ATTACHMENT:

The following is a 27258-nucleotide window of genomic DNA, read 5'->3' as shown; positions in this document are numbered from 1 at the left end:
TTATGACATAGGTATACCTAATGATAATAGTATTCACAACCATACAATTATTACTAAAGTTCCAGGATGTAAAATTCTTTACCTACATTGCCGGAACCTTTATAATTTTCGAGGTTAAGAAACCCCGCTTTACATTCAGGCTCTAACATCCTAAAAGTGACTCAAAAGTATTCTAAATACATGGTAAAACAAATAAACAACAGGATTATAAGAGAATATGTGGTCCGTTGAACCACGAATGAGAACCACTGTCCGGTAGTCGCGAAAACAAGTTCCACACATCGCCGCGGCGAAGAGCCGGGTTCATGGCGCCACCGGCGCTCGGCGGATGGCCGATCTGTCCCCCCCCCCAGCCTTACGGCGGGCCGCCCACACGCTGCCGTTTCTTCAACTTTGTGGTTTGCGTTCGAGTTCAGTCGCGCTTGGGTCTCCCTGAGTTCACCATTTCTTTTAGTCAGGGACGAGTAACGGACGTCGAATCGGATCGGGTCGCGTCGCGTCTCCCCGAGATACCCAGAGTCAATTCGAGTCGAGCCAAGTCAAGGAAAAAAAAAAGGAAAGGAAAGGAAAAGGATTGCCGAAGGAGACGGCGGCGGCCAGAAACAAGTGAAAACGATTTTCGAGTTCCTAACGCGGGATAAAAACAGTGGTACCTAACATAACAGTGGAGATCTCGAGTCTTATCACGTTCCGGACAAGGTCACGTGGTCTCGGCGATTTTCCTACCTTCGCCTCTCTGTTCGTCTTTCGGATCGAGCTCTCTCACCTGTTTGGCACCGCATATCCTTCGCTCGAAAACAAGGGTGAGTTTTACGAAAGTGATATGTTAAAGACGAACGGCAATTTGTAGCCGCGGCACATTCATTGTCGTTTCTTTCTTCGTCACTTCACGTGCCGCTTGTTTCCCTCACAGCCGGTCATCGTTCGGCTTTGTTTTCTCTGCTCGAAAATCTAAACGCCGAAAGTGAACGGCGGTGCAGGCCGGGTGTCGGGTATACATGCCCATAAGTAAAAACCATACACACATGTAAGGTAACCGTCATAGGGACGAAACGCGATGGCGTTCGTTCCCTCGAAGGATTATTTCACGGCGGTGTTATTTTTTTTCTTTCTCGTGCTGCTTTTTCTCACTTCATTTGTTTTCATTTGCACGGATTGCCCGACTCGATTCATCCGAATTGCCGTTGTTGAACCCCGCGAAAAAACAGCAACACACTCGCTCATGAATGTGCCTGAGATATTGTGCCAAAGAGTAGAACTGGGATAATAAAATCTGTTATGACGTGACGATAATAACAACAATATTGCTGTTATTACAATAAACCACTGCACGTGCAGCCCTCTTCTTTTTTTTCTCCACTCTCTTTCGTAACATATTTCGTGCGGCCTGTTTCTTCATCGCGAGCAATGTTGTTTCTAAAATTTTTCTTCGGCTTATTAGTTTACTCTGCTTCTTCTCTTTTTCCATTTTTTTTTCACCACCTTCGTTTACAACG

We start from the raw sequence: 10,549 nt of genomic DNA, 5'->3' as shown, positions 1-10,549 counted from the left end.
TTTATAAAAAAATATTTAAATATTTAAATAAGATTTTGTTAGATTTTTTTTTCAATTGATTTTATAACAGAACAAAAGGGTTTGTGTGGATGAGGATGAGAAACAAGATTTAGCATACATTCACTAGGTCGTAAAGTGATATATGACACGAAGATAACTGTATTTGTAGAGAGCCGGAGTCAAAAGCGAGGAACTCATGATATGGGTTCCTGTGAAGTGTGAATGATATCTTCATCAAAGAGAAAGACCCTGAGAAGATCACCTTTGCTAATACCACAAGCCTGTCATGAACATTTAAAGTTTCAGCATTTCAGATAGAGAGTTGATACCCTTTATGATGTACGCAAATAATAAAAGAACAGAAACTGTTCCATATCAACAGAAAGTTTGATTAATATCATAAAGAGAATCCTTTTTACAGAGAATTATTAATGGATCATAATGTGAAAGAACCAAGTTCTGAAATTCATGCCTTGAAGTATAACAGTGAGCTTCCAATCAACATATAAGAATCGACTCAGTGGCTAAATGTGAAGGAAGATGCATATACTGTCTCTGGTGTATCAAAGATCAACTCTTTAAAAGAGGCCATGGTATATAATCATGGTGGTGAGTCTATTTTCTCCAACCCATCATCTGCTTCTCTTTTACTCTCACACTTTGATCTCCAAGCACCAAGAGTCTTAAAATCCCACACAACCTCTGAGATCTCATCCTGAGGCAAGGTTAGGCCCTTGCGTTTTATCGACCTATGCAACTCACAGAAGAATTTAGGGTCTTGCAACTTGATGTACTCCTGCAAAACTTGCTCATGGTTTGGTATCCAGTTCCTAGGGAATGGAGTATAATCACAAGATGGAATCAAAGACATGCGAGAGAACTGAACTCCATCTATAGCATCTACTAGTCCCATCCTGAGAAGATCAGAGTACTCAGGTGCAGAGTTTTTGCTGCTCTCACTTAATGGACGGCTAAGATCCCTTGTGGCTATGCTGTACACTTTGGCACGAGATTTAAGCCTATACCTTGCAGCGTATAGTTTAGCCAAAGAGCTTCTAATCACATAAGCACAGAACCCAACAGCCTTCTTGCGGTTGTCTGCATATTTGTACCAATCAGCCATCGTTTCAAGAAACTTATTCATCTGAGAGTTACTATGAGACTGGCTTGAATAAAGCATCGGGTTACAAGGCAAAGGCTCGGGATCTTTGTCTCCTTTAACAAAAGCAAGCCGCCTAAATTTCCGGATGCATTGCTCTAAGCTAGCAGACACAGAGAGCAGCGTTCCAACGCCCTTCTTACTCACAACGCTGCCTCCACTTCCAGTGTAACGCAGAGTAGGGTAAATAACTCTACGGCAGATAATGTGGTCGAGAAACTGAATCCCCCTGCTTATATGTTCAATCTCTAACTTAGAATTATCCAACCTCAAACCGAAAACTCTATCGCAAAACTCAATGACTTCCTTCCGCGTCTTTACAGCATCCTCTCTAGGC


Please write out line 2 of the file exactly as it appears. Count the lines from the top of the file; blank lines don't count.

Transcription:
TTATGACATAGGTATACCTAATGATAATAGTATTCACAACCATACAATTATTACTAAAGTTCCAGGATGTAAAATTCTTTACCTACATTGCCGGAACCTTTATAATTTTCGAGGTTAAGAAACCCCGCTTTACATTCAGGCTCTAACATCCTAAAAGTGACTCAAAAGTATTCTAAATACATGGTAAAACAAATAAACAACAGGATTATAAGAGAATATGTGGTCCGTTGAACCACGAATGAGAACCACTGTCCGGTAGTCGCGAAAACAAGTTCCACACATCGCCGCGGCGAAGAGCCGGGTTCATGGCGCCACCGGCGCTCGGCGGATGGCCGATCTGTCCCCCCCCCCAGCCTTACGGCGGGCCGCCCACACGCTGCCGTTTCTTCAACTTTGTGGTTTGCGTTCGAGTTCAGTCGCGCTTGGGTCTCCCTGAGTTCACCATTTCTTTTAGTCAGGGACGAGTAACGGACGTCGAATCGGATCGGGTCGCGTCGCGTCTCCCCGAGATACCCAGAGTCAATTCGAGTCGAGCCAAGTCAAGGAAAAAAAAAAGGAAAGGAAAGGAAAAGGATTGCCGAAGGAGACGGCGGCGGCCAGAAACAAGTGAAAACGATTTTCGAGTTCCTAACGCGGGATAAAAACAGTGGTACCTAACATAACAGTGGAGATCTCGAGTCTTATCACGTTCCGGACAAGGTCACGTGGTCTCGGCGATTTTCCTACCTTCGCCTCTCTGTTCGTCTTTCGGATCGAGCTCTCTCACCTGTTTGGCACCGCATATCCTTCGCTCGAAAACAAGGGTGAGTTTTACGAAAGTGATATGTTAAAGACGAACGGCAATTTGTAGCCGCGGCACATTCATTGTCGTTTCTTTCTTCGTCACTTCACGTGCCGCTTGTTTCCCTCACAGCCGGTCATCGTTCGGCTTTGTTTTCTCTGCTCGAAAATCTAAACGCCGAAAGTGAACGGCGGTGCAGGCCGGGTGTCGGGTATACATGCCCATAAGTAAAAACCATACACACATGTAAGGTAACCGTCATAGGGACGAAACGCGATGGCGTTCGTTCCCTCGAAGGATTATTTCACGGCGGTGTTATTTTTTTTCTTTCTCGTGCTGCTTTTTCTCACTTCATTTGTTTTCATTTGCACGGATTGCCCGACTCGATTCATCCGAATTGCCGTTGTTGAACCCCGCGAAAAAACAGCAACACACTCGCTCATGAATGTGCCTGAGATATTGTGCCAAAGAGTAGAACTGGGATAATAAAATCTGTTATGACGTGACGATAATAACAACAATATTGCTGTTATTACAATAAACCACTGCACGTGCAGCCCTCTTCTTTTTTTTCTCCACTCTCTTTCGTAACATATTTCGTGCGGCCTGTTTCTTCATCGCGAGCAATGTTGTTTCTAAAATTTTTCTTCGGCTTATTAGTTTACTCTGCTTCTTCTCTTTTTCCATTTTTTTTTCACCACCTTCGTTTACAACG